CRP (mg/dL) -median (P25-P75) 2.1 (0.51-11.81) 2.53 (0.54-9.20) 2.3 (0.51-10.7) 0.675
    Patients of internal medicine [n(%)] < 0.001
      Respiratory 123 (17.80) 73 (11.20) 196 (14.59)
      Endocrinology 90 (13.02) 115 (17.64) 205 (15.26)
      Neurology 183 (26.48) 125 (19.17) 308 (22.93)
      Gastroenterology 78 (11.29) 75 (11.50) 153 (11.39)
      Cardiology 166 (24.03) 180 (27.61) 346 (25.76)
      Nephrology 26 (3.76) 38 (5.83) 64 (4.77)
      Rheumatology 25 (3.62) 46 (7.06) 71 (5.29)
      Note. Data are expressed as mean± SD or number (percentage) of subjects. Statistical significance of difference is calculated between men and women subjects. BMI: body mass index; HGS: handgrip strength; WC: waist circumference; CC: calf circumference; ALB: albumin; TP: total protein; Cr: creatinine; TG: triglyceride; TC: total cholesterol; Hb: hemoglobin; BUN: blood urea nitrogen; CRP: C-reactive protein.

    Table 1.  Baseline Characteristics of Study Subjects

  • The classification of nutritional status by NRS 2002 showed that 63.81% of the population was at nutritional risk (men 69.75%, women 57.52%), while the classification of nutritional status by SGA showed that 28.22% were malnourished (men 25.57%, women 31.13%). Women were at a lower nutritional risk, but at a higher risk of being malnourished (Figure 1).

    Figure 1.  The percentage of nutritional risk or malnutrition in elderly inpatients. Data are presented as proportions (%). Statistically significant differences from the man are indicated as *P < 0.05.

  • The left HGS, right HGS, mean HGS, optimal HGS, BMI, WC, and CC and the serum levels of ALB, TG, and Hb of inpatients with malnutrition or nutritional risk were significantly lower than those of well-nourished inpatients, both male and female. However, in women, age and CRP were higher, and the serum level of TP was significantly lower in malnutrition or nutritional risk inpatients than in well-nourished inpatients (Table 2).

    Parameters NRS 2002 SGA
    ≥ 3 < 3 P Value B or C A P Value
    Men Left HGS (kg) 21.5 ± 8.3* 27.5 ± 7.6 < 0.001 20.1 ± 7.8* 26.7 ± 8.0 < 0.001
    Right HGS (kg) 22.6 ± 8.4* 29.1 ± 7.9 < 0.001 21.5 ± 8.3* 28.7 ± 7.9 < 0.001
    Mean HGS (kg) 22.0 ± 7.9* 28.3 ± 7.5 < 0.001 20.6 ± 7.7* 27.6 ± 7.7 < 0.001
    Optimal HGS (kg) 22.8 ± 8.2* 29.3 ± 7.9 < 0.001 21.1 ± 7.8* 28.4 ± 8.1 < 0.001
    Age (year) 75.9 ± 5.6* 72.7 ± 6.0 < 0.001 75.6 ± 6.4* 73.4 ± 5.9 < 0.001
    BMI (kg/m2) 22.4 ± 4.0* 25.1 ± 3.0 < 0.001 21.9 ± 3.7* 24.8 ± 3.3 < 0.001
    WC (cm) 87.3 ± 11.7* 93.9 ± 9.5 < 0.001 86.1 ± 11.2* 93.1 ± 10.2 < 0.001
    CC (cm) 33.3 ± 3.8* 35.4 ± 3.2 < 0.001 32.4 ± 3.7* 35.3 ± 3.3 < 0.001
    ALB (g/L) 37.2 ± 4.9* 39.2 ± 5.1 < 0.001 36.2 ± 5.4* 39.2 ± 4.8 < 0.001
    TP (g/L) 64.3 ± 7.6 65.2 ± 7.0 0.105 64.1 ± 8.1 65.1 ± 6.9 0.128
    TG (mmol/L) 1.09 ± 0.59* 1.42 ± 1.04 < 0.001 1.07 ± 0.56* 1.36 ± 0.98 < 0.001
    TC (mmol/L) 4.02 ± 1.04 4.32 ± 2.70 0.094 3.99 ± 1.15 4.27 ± 2.46 0.161
    HB (g/L) 125.7 ± 23.2* 132.5 ± 19.1 < 0.001 122.1 ± 23.7* 132.5 ± 19.4 < 0.001
    CRP (mg/dL) -median (P25-P75) 2.57 (0.34-21.76) 2.06 (0.56-9.00) 0.514 1.72 (0.67-40.51) 2.10 (0.40-9.94) 0.072
    Women Left HGS (kg) 13.1 ± 5.5* 16.9 ± 5.5 < 0.001 12.9 ± 5.4* 16.5 ± 5.6 < 0.001
    Right HGS (kg) 14.0 ± 5.5* 18.3 ± 5.8 < 0.001 13.6± 5.6* 17.9 ± 5.8 < 0.001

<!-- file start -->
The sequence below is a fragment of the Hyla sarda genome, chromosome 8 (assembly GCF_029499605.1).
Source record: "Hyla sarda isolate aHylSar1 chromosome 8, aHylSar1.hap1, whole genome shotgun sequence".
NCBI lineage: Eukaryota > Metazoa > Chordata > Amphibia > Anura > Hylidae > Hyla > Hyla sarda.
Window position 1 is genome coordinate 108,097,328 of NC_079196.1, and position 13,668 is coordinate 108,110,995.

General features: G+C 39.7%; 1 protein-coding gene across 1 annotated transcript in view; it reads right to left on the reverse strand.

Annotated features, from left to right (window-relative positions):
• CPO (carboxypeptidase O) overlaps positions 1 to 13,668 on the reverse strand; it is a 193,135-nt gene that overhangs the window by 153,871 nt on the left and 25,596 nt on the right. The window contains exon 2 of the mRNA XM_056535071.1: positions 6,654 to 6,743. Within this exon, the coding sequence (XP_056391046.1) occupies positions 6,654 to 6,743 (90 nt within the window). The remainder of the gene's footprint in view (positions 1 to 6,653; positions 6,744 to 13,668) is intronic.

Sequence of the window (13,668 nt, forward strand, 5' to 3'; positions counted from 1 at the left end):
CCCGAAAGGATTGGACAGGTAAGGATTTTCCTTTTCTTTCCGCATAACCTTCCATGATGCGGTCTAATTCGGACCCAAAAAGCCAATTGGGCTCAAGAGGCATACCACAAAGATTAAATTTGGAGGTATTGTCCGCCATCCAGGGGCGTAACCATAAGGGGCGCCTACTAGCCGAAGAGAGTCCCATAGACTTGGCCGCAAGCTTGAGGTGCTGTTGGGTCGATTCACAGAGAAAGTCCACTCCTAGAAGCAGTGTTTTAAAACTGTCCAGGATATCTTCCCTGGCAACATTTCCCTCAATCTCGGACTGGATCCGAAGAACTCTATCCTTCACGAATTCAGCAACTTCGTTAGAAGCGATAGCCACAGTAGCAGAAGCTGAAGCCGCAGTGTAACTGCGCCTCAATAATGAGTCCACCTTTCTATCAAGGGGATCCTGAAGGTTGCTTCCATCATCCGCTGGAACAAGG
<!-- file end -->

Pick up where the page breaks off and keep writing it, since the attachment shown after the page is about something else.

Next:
Mean HGS (kg) 13.5 ± 5.4* 17.5 ± 5.5 < 0.001 13.2 ± 5.6* 17.2 ± 5.5 < 0.001
    Optimal HGS (kg) 14.1 ± 5.6* 18.3 ± 5.7 < 0.001 13.6 ± 5.6* 18.0 ± 5.7 < 0.001
    Age (year) 75.5 ± 5.5* 72.3 ± 5.4 < 0.001 75.0 ± 6.0* 73.0 ± 5.4 < 0.001
    BMI (kg/m2) 22.7 ± 4.5* 26.0 ± 3.9 < 0.001 22.4 ± 4.4* 25.7 ± 4.0 < 0.001
    WC (cm) 86.0 ± 12.1* 90.8 ± 10.4 < 0.001 84.9 ± 11.7* 90.6 ± 10.7 < 0.001
    CC (cm) 31.6 ± 3.9* 33.9 ± 3.4 < 0.001 31.1 ± 3.9* 33.8 ± 3.3 < 0.001
    ALB (g/L) 37.5 ± 5.3* 39.4 ± 4.7 < 0.001 37.3 ± 5.4* 39.2 ± 4.8 < 0.001
    TP (g/L) 65.4 ± 7.9* 67.2 ± 7.3 0.003 64.8 ± 8.4* 67.2 ± 7.1 0.002
    TG (mmol/L) 1.48 ± 1.38* 1.80 ± 2.14 0.039 1.42 ± 0.87* 1.78 ± 2.17 0.028
    TC (mmol/L) 4.74 ± 1.76 4.73 ± 1.15 0.976 4.73 ± 1.94 4.74 ± 1.13 0.949
    HB (g/L) 117.0 ± 19.7* 121.1 ± 16.8 0.005 115.7 ± 20.5* 121.2 ± 16.7 0.001
    CRP (mg/dL) -median (P25-P75) 3.24 (0.60-13.45)* 1.90 (0.46-7.45) 0.039 3.70 (0.77-13.20)* 2.84 (0.55-8.31) 0.043
      Note. Statistical significance of difference is calculated between different nutrition status, *P < 0.05.

    Table 2.  The Comparison HGS, Anthropometry and Blood Biochemical Assays of Different Nutrition Status of Study Subjects

  • The multivariate logistic regression model showed that, in male subjects, according to NRS 2002, the odds ratio (OR) of optimal HGS was 0.93 (95% CI 0.90-0.97, P < 0.001), the age OR was 1.05 (95% CI 1.01-1.10, P = 0.018), and the BMI was 0.83 (95% CI 0.74-0.92, P = 0.001). According to SGA, the optimal HGS was 0.93 (95% CI 0.89-0.96, P < 0.001), the BMI was 0.87 (95% CI 0.77-0.99, P = 0.032), the ALB was 0.85 (95% CI 0.78-0.94, P = 0.001), and the TP was 1.07 (95% CI 1.01-1.13, P = 0.017). For female subjects, according to NRS 2002, the OR of optimal HGS was 0.93 (95% CI 0.89-0.98, P = 0.002), the age was 0.93 (95% CI 0.89-0.98, P = 0.002), and the BMI was 0.80 (95% CI 0.72-0.88, P < 0.001). According to SGA, the OR of optimal HGS was 0.93 (95% CI 0.88-0.98, P = 0.003), the BMI was 0.84 (95% CI 0.76-0.94, P = 0.001), and the CC OR was 0.90 (95% CI 0.82-0.99, P = 0.031). There was no significant difference in any other variable (Table 3).